My speciality of public relations is maintaining and protecting a person or business’s favourable public image. Building a successful business takes time and work. There are often no quick or easy solutions and fake reviews will do more harm than good in the long term.
Posted in: Reputation Management
No one likes to have their work criticised and as a business or professionals, we want to maintain positive reputations. I’ve always been a particularly sensitive person by nature. However, the rise of online reviews has made it more complex to control our reputations. Dealing with a negative review has become an important component of any public relations or marketing strategy.
Recently, I met with a highly experienced medical specialist. She is renowned in her field, intelligent with a very kind, nurturing mannerism which no doubt serves her well as a doctor. She had received positive reviews online but there was one which was particularly negative.
“I can almost pinpoint the patient and why it happened,” she told me. “They wanted a treatment which I just didn’t think was indicated and upsetting for them to hear.”
The patient wrote a review criticising this doctor for being rude and not listening to their needs. The review was unsettling for the doctor, even though she had tried to put it in perspective.
A friend of mine, who owns a successful food eatery was asking my advice too recently In their many years of operation, they hadn’t received a negative review so a harsh one about coffee being cold and their food menu hit hard. My friend was upset and said it had given her an uneasy feeling in the pit of her stomach.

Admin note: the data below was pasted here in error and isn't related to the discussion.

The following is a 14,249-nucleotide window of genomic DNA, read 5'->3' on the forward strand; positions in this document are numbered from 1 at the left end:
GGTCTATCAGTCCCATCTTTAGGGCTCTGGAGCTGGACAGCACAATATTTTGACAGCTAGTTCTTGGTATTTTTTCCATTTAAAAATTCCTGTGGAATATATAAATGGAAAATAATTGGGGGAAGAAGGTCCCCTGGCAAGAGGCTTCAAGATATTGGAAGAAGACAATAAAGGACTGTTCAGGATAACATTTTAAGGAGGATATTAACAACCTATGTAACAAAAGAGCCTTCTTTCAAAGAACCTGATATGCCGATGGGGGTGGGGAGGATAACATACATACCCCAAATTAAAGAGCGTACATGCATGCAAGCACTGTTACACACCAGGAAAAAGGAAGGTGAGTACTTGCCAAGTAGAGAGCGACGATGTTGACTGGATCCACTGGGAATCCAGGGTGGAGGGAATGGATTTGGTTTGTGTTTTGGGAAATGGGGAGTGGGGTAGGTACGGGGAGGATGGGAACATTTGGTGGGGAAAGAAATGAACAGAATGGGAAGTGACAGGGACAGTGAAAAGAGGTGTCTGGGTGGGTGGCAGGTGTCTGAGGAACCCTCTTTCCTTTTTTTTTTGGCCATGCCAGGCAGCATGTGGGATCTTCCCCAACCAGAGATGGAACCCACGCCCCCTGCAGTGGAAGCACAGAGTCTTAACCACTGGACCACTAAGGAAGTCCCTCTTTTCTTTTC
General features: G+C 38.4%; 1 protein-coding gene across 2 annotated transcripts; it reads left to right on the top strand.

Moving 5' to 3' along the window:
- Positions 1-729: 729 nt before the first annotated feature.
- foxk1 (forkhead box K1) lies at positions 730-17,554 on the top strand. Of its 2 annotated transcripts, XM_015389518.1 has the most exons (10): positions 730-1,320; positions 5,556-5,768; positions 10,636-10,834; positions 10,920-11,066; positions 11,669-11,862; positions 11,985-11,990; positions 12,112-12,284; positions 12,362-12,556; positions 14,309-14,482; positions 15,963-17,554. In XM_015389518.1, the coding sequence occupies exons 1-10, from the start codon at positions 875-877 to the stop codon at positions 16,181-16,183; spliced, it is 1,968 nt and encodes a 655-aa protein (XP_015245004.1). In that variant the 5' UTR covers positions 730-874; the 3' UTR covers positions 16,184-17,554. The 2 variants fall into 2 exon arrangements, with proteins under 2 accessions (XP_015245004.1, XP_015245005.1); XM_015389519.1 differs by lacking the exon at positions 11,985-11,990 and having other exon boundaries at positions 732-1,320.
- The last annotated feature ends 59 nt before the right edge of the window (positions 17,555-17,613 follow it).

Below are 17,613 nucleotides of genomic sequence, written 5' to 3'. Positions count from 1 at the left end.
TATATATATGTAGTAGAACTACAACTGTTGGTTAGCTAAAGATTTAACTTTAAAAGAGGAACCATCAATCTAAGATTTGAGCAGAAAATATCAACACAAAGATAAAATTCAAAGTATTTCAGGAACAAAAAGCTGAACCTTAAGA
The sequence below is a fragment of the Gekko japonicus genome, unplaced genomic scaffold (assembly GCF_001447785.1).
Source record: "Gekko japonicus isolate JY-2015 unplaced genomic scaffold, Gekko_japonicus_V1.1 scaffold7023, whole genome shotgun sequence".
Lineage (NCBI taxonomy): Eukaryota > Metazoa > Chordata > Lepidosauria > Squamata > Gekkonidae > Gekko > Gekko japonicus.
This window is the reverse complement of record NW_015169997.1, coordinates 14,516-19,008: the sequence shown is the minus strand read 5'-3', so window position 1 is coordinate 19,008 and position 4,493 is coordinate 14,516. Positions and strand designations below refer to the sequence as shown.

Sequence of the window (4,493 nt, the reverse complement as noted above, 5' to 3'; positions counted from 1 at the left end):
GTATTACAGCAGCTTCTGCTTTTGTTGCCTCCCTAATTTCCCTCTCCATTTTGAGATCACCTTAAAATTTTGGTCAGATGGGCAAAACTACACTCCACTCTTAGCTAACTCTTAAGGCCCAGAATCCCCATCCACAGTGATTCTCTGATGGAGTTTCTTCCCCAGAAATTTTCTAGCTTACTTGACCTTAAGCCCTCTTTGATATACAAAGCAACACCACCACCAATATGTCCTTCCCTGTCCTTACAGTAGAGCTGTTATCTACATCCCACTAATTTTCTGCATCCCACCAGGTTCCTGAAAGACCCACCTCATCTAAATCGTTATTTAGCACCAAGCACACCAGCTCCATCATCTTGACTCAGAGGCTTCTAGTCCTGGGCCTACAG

She had her suspicions the anonymous review came from someone connected to another eatery, which had opened nearby. Whatever the reason, a mistake, miscommunication, even unfair attacks by a competitor, at some stage you’ll get a negative review. However, how you handle that review will be a sign of your character as a brand or professional and further affect your reputation.
‘The Economy of Trust’ & power of online reviews
We’re living in an age and marketplace fuelled by reputation and trust. Rachel Botsman, an academic and writer focusing on how technology is changing the way we work and consume, uses the term “Economy of Trust”.
In a now famous TED Talk, Rachel speaks about the shift of trust from corporations or governments to people. This new era of trust, which Rachel terms reputation capital, is transforming how we do business. At the centre of this Economy of Trust is online reviews.
BrightLocal, a reporting platform for SEO professionals needing local SEO data, shows just how powerful online reviews are in their recent study on the subject.
Key findings include:
- 86 per cent of consumers read reviews for local businesses (including 95 per cent of people aged 18-34).
- Consumers read an average of 10 online reviews before feeling able to trust a local business.
- 40 per cent of consumers only take into account reviews written within the past two weeks.
- 57 per cent of consumers will only use a business if it has 4 or more stars.
- 91 per cent of 18-34-year-old consumers trust online reviews as much as personal recommendations.
- 89 per cent of consumers read businesses’ responses to reviews.
Their Local Consumer Review study also revealed: